Friday, March 6, 2015

Obama: More Talk on Pardons

USA Today reports President Obama "was disappointed that he wasn't getting enough pardon cases to his desk early in his presidency, and said he's working with the Justice Department to increase those numbers." Said the president:
When I came into office, for the first couple of years, I noticed that I wasn't really getting a lot of recommendations for pardons — at least not as many as I would expect ...  And many of them were for older folks, and a lot of them were people just looking for a pardon so they could restore their gun rights. But sort of the more typical cases that I would have expected weren't coming up.
Obama also says he is taking a "new approach" to pardons:
Historically, what the president would get is a big stack of recommendations, and then I would sign off on them. Because obviously I don't have time to go through each request ... So what we've done now is open it up so people are more aware of the process.
But, USA Today notes, "So far, no one has been granted clemency under that program."

And that just about says it all.

See full story here.

Wednesday, March 4, 2015

Pardon Patraeus?

Max Boot, at Commentary, notes that David Petraeus’s acceptance of a plea bargain "has been met both with unseemly Schadenfreude by some who delight in seeing an America hero revealed to have flaws as well as criticism from others who believe that he got off too lightly."

Patraeus pled guilty to "unauthorized sharing of classified information" and was fined $40,000 and placed on two years' probation  Boot notes "others have faced stiffer sentences for revealing classified information" but it is also true that "other leaks have not been punished at all." Indeed, leaks of classified information to journalists or authors "are a routine occurrence in Washington." In addition, "few senior officials are ever prosecuted for mishandling classified information." More interestingly, Boot argues "there is little logic to the way that secrecy laws are enforced" and "almost anyone in a position of authority can be prosecuted if prosecutors are so inclined."

Boot's piece then notes:
A breach of security far more egregious than Petraesus’s was committed by one of his predecessors as CIA director, John Deutch, who routinely kept classified material on unclassified computers. A CIA investigation subsequently revealed, that all of these computers “were connected to or contained modems that allowed external connectivity to computer networks such as the Internet. Such computers are vulnerable to attacks by unauthorized persons. CIA personnel retrieved [classified] information from Deutch’s unclassified computers and magnetic media related to covert action, Top Secret communications intelligence and the National Reconnaissance Program budget.” And yet what penalty did Deutch suffer? The Justice Department under Janet Reno declined to prosecute him, and President Clinton issued him a pardon to make sure not that no future prosecutor could ever come after him. By comparison with what Clinton or Deutch did, Petraeus’s offense is pretty minor.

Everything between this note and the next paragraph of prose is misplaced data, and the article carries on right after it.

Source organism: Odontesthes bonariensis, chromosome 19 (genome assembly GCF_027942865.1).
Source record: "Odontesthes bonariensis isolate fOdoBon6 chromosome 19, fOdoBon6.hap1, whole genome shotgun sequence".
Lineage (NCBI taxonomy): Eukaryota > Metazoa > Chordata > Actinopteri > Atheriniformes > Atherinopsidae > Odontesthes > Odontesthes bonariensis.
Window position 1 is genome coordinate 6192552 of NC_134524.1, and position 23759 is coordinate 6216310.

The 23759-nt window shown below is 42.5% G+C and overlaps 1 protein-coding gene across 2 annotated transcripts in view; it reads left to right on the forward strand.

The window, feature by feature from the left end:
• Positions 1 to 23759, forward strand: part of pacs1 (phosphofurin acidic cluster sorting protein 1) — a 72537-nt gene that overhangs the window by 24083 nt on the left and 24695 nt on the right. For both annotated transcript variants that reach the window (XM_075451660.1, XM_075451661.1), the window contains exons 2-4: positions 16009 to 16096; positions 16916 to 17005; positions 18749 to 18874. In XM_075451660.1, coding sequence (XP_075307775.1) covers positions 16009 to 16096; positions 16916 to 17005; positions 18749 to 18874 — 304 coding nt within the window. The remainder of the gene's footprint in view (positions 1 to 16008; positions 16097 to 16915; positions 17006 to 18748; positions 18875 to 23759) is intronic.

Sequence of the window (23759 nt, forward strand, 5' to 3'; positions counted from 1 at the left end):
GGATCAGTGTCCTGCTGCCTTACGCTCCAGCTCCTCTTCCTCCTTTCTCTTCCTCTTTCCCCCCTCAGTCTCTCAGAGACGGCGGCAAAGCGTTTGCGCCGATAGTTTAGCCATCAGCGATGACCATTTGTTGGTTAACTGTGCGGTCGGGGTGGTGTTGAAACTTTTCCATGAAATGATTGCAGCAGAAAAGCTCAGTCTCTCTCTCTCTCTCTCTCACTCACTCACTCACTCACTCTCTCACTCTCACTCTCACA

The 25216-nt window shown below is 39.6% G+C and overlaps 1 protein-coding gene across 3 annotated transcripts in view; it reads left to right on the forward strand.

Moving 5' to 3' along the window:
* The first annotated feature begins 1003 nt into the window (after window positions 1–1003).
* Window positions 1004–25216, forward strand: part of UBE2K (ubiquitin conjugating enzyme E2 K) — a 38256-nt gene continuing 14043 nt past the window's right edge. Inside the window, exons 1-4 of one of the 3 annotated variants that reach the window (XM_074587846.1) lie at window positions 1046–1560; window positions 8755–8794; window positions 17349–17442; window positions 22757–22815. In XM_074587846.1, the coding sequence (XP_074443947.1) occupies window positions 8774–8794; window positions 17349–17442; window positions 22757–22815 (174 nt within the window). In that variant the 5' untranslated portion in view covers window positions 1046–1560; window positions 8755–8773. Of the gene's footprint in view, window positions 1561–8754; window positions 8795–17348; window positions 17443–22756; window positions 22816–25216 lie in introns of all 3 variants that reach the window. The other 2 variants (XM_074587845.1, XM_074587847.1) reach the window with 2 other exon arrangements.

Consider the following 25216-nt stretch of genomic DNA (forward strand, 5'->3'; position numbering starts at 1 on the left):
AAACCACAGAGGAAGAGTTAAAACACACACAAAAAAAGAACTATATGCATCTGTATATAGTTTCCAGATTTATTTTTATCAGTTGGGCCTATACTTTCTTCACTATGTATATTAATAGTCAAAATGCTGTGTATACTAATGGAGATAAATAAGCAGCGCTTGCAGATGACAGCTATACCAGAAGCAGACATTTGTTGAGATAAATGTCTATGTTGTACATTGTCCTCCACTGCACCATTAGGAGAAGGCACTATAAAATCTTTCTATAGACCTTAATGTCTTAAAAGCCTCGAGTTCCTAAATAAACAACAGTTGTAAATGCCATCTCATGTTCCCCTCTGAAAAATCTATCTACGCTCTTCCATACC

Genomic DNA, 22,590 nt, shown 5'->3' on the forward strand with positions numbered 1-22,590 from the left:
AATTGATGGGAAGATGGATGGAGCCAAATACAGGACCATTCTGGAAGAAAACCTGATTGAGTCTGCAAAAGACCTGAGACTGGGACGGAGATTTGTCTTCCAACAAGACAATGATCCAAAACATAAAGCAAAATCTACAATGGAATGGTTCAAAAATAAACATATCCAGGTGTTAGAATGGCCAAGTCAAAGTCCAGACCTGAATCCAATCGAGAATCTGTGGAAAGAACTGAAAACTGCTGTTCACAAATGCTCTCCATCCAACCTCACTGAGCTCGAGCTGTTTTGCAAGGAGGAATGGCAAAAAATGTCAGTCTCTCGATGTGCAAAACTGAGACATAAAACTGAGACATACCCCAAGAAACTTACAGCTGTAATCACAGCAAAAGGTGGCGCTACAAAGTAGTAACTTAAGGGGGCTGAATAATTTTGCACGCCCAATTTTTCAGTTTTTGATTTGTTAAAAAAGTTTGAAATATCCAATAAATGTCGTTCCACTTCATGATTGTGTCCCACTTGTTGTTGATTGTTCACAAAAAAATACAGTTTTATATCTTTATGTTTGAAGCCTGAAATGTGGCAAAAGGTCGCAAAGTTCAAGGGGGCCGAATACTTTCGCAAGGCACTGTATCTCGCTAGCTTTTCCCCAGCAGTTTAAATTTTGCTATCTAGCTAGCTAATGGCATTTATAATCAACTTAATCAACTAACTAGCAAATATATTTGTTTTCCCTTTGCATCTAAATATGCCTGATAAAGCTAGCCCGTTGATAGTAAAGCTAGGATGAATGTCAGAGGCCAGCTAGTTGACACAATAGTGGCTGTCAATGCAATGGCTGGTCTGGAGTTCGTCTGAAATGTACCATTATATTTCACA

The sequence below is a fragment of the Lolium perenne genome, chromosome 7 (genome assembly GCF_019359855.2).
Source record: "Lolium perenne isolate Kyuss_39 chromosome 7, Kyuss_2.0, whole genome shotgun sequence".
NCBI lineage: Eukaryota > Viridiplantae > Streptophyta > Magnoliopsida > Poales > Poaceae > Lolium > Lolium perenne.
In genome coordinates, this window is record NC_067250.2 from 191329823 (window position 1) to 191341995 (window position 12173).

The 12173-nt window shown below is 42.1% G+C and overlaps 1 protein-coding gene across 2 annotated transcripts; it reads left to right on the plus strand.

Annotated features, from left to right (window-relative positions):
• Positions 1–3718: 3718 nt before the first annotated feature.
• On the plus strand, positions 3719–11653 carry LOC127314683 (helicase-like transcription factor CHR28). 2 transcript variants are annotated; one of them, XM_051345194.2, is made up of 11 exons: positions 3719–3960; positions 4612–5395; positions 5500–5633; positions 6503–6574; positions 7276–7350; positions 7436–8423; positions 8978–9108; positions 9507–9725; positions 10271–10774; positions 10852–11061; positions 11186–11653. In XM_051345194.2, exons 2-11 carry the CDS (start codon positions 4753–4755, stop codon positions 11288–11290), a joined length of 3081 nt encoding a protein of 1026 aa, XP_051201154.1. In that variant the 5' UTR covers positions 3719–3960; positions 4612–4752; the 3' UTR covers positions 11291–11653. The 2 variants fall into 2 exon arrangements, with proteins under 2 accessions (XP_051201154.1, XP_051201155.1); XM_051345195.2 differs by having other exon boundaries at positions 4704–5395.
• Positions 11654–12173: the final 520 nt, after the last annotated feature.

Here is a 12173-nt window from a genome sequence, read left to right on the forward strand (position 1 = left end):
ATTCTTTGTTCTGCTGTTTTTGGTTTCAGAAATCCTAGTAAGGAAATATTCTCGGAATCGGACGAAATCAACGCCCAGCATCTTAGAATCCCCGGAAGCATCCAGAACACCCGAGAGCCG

Boot says that "a friend in the military" wrote to him:
They have pursued [Patraeus] for a charge of which virtually every senior officer in the US military has been guilty. EVERY senior officer has such notebooks (we are a notetaking military, as you know) and EVERY senior officer carries those notebooks around with them. And ALMOST EVERY senior officer I have encountered keeps them after retirement.
In sum, Boot says the offense which Petraeus has pleaded guilty "is a minor one" that was "discovered in the course of a fishing expedition" by the FBI. There is "no evidence" of any harm to national security. Boot asks, "If Deutch could get a presidential pardon, why not Petraeus, who has dedicated most of his life to serving and defending our country?" See full editorial here.

Tuesday, March 3, 2015

Georgia: Execution?

Georgia is considering whether or not to make Kelly Renee Gissendaner only the 16th female to be executed since Furman v. Georgia, Meanwhile, about 1,400 men have been executed nationwide.

Gissendaner had plotted the stabbing death of her husband, Douglas, by her boyfriend, Gregory Owen (who will be up for parole in eight years because he testified against her). The Associated Press describes the murder as follows:
Acting on her instructions, Owen ambushed her husband while she went out dancing with friends, and forced him to drive to a remote area. Then he marched him into the woods and stabbed him multiple times, prosecutors said. Owen and Gissendaner then met up and set fire to the dead man's car in an attempted cover-up, and both initially denied involvement, but Owen eventually confessed and testified against his former girlfriend. Her lawyers challenged the constitutionality of her sentence as disproportionate, given that she wasn't there when Owen killed her husband, and yet Owen will eventually be eligible for parole. But Georgia's Supreme Court voted 5-2 Monday to deny her motion, citing Owen's testimony that she pushed for murder rather than divorce so that she could get her husband's insurance money
It is said that Gissendaner "eventually took responsibility" and, today - her clemency application argues - she has been thoroughly "rehabilitated." But, her lawyers contest that many corrections employees are not willing to provide "overwhelmingly positive testimony" for fear that, if they speak up, there will be "retaliation." Says the AP: